Cancun must not repeat Copenhagen

  • 20/11/2010

Developing countries must guard against a repeat of the situation at Copenhagen, where negotiations under the UNFCCC were deliberately stalled, and Heads of State/Ministers from developing countries were pressured to agree to “something” to save the climate regime from collapse. At Cancun this is likely to be ending differentiation between groups of countries, presented as something benign and described as increased transparency.

The developing countries should not allow themselves to pledge specific actions only to add reservations later when they recorded them with the United Nations because they had not understood the full implication of what was on the table. While the United States made its pledge conditional on legislative approval in the political agreement itself, in effect taking no action at Copenhagen.

The recent Communiqué of the G 20 is notable for one addition to the issues being negotiated under the Bali Plan of Action – transparency. The dictionary meaning of the word is ‘easy to perceive’. Therefore, international review/assessment should be only of the data provided, and not of the effects of the actions. The developed countries want the international standard to be “environmental effectives”, which is what they have to comply with, and would imply that eradication of poverty is no longer the overriding priority of developing countries, even though this is provided under Article 4.7, and endorsed by the Copenhagen Accord.

Developing countries must remain cautious of the related stress on international analysis of national actions, which can only be done against an agreed benchmark, which should not be in terms of environmental effectiveness, but rather how best developing countries eradicate poverty while making the transition to sustainable development, for it to have legitimacy.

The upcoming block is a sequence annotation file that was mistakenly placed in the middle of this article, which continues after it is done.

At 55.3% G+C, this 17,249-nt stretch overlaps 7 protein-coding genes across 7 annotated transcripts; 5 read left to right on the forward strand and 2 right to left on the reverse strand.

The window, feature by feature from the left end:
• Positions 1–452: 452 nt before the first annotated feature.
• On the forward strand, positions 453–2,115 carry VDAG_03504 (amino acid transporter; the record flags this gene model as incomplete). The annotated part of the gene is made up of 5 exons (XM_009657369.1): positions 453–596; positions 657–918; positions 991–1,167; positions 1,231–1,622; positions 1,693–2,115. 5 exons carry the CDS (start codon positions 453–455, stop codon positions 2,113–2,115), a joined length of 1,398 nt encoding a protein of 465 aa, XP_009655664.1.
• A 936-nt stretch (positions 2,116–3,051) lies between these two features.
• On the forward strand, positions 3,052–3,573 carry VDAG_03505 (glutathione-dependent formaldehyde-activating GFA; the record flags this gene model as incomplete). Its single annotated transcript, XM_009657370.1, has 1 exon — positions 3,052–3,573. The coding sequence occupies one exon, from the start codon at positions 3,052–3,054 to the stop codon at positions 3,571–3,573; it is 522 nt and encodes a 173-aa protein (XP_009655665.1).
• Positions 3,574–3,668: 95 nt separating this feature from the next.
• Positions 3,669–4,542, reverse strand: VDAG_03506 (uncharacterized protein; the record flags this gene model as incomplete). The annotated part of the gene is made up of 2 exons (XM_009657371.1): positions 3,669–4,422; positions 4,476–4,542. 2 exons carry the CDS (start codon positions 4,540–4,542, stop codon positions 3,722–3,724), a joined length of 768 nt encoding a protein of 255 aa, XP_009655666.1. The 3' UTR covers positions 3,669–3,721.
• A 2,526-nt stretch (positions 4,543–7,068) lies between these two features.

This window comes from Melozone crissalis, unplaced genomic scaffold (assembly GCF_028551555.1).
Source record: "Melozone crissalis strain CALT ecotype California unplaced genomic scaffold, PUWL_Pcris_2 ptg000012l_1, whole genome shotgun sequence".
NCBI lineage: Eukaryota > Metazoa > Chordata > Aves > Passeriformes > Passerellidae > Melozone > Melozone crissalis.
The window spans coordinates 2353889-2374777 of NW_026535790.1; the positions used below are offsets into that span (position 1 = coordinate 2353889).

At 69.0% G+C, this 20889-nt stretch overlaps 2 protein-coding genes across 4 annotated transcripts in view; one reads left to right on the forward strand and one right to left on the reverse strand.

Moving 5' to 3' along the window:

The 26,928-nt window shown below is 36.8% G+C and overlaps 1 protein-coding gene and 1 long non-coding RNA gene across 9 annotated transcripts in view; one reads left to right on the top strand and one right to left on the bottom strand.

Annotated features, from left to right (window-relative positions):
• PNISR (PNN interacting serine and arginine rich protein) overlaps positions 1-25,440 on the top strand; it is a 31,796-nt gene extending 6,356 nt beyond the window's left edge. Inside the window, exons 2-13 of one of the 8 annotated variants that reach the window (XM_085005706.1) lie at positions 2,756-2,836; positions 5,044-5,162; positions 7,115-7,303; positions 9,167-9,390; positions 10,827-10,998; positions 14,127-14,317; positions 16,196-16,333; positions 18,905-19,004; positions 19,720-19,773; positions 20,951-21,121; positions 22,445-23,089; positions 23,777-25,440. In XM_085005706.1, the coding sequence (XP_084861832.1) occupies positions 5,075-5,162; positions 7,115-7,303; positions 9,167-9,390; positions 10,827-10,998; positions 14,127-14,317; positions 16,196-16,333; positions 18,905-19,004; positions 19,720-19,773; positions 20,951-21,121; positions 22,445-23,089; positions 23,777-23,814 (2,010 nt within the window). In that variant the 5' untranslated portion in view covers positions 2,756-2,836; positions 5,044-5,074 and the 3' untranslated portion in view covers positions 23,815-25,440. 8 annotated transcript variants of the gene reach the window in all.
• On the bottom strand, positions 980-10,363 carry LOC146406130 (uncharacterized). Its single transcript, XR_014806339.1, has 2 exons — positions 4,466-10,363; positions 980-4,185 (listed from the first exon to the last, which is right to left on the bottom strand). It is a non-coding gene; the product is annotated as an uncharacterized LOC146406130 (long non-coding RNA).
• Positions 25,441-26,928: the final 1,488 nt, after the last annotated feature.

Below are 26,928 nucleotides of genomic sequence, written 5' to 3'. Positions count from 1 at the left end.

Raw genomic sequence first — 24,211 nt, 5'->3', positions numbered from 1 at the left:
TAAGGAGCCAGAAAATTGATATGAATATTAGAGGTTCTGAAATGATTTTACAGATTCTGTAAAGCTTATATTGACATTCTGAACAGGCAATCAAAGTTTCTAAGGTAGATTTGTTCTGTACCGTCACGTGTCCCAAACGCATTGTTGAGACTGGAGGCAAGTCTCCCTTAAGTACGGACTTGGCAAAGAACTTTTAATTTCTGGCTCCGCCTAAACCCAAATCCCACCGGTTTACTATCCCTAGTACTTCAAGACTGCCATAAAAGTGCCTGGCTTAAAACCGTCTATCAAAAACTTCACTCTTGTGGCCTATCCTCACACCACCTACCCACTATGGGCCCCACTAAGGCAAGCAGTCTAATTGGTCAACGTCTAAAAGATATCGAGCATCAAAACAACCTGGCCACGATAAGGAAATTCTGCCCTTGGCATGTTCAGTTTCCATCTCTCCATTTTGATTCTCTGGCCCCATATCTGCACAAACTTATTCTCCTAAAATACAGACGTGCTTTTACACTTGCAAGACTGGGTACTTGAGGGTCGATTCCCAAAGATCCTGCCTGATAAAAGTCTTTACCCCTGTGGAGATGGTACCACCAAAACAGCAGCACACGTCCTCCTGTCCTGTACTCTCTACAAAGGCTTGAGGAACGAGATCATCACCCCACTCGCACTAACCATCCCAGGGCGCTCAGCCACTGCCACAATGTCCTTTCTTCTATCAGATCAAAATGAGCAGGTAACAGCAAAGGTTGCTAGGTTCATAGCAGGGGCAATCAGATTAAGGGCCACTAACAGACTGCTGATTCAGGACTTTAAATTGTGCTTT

Developing countries have already shown flexibility with respect to both finance and technology transfer. The principle of common but differentiated responsibilities that emerged at the Rio Conference, in 1992, did not specify what is to be done and paid for and by whom and for what purpose. In the subsequent debates over whether developing countries should reduce their greenhouse gas emissions and, if so, how much financial support should be provided the principle has remained undefined, over the past twenty years.

The developing countries can show leadership by suggesting that incremental steps continue to be taken, with the issue being finally decided in the next major review of the Convention. In the interim, rather than discuss how much of the resources should come from developed country budgets, because we all know that these will be limited, they should change the paradigm and suggest that immediately available resources are provided to enable adaptation measures in the least developed countries.

The Panel on Finance set up by the Secretary General has suggested options based on the precondition that there will be a price on carbon. The implication is that developing countries also begin to regulate carbon, as only then can there be a global price on carbon. As they still have to eradicate poverty, it would raise the price of energy with adverse implications for their growth. Focusing the discussion on the outcome rather than the source of funds would be a strategic response.

Similarly, whether or not the intellectual property regime needs to be amended for climate change actions remains a source of continuing tension. Here also developing countries have sought to focus on joint research and development, based on the successful model of the green revolution, and must ensure that innovative energy and agricultural technologies that emerge from these centers, and from government funded research, are in the public domain.

Cancun will also require developing countries to make policy choices on the evolution of climate governance. Developing countries are being told by the United Nations that a package deal need not include legally binding emissions reduction commitments. The Parties to the Kyoto Protocol now argue that, despite an unambiguous commitment, they will agree to a second commitment period only if the United States is included, and the latter will take commitments only if China (now the largest emitter) and India (which will become the third largest emitter) take on symmetrical commitments. The implication is that in the next round of negotiations, or at the proposed review in 2013, developing countries will have to take similar commitments as developed countries.

Rather than adopt a compromise, if they have to, developing countries should suggest new rules to determine legally binding criteria for burden sharing that will apply to all countries.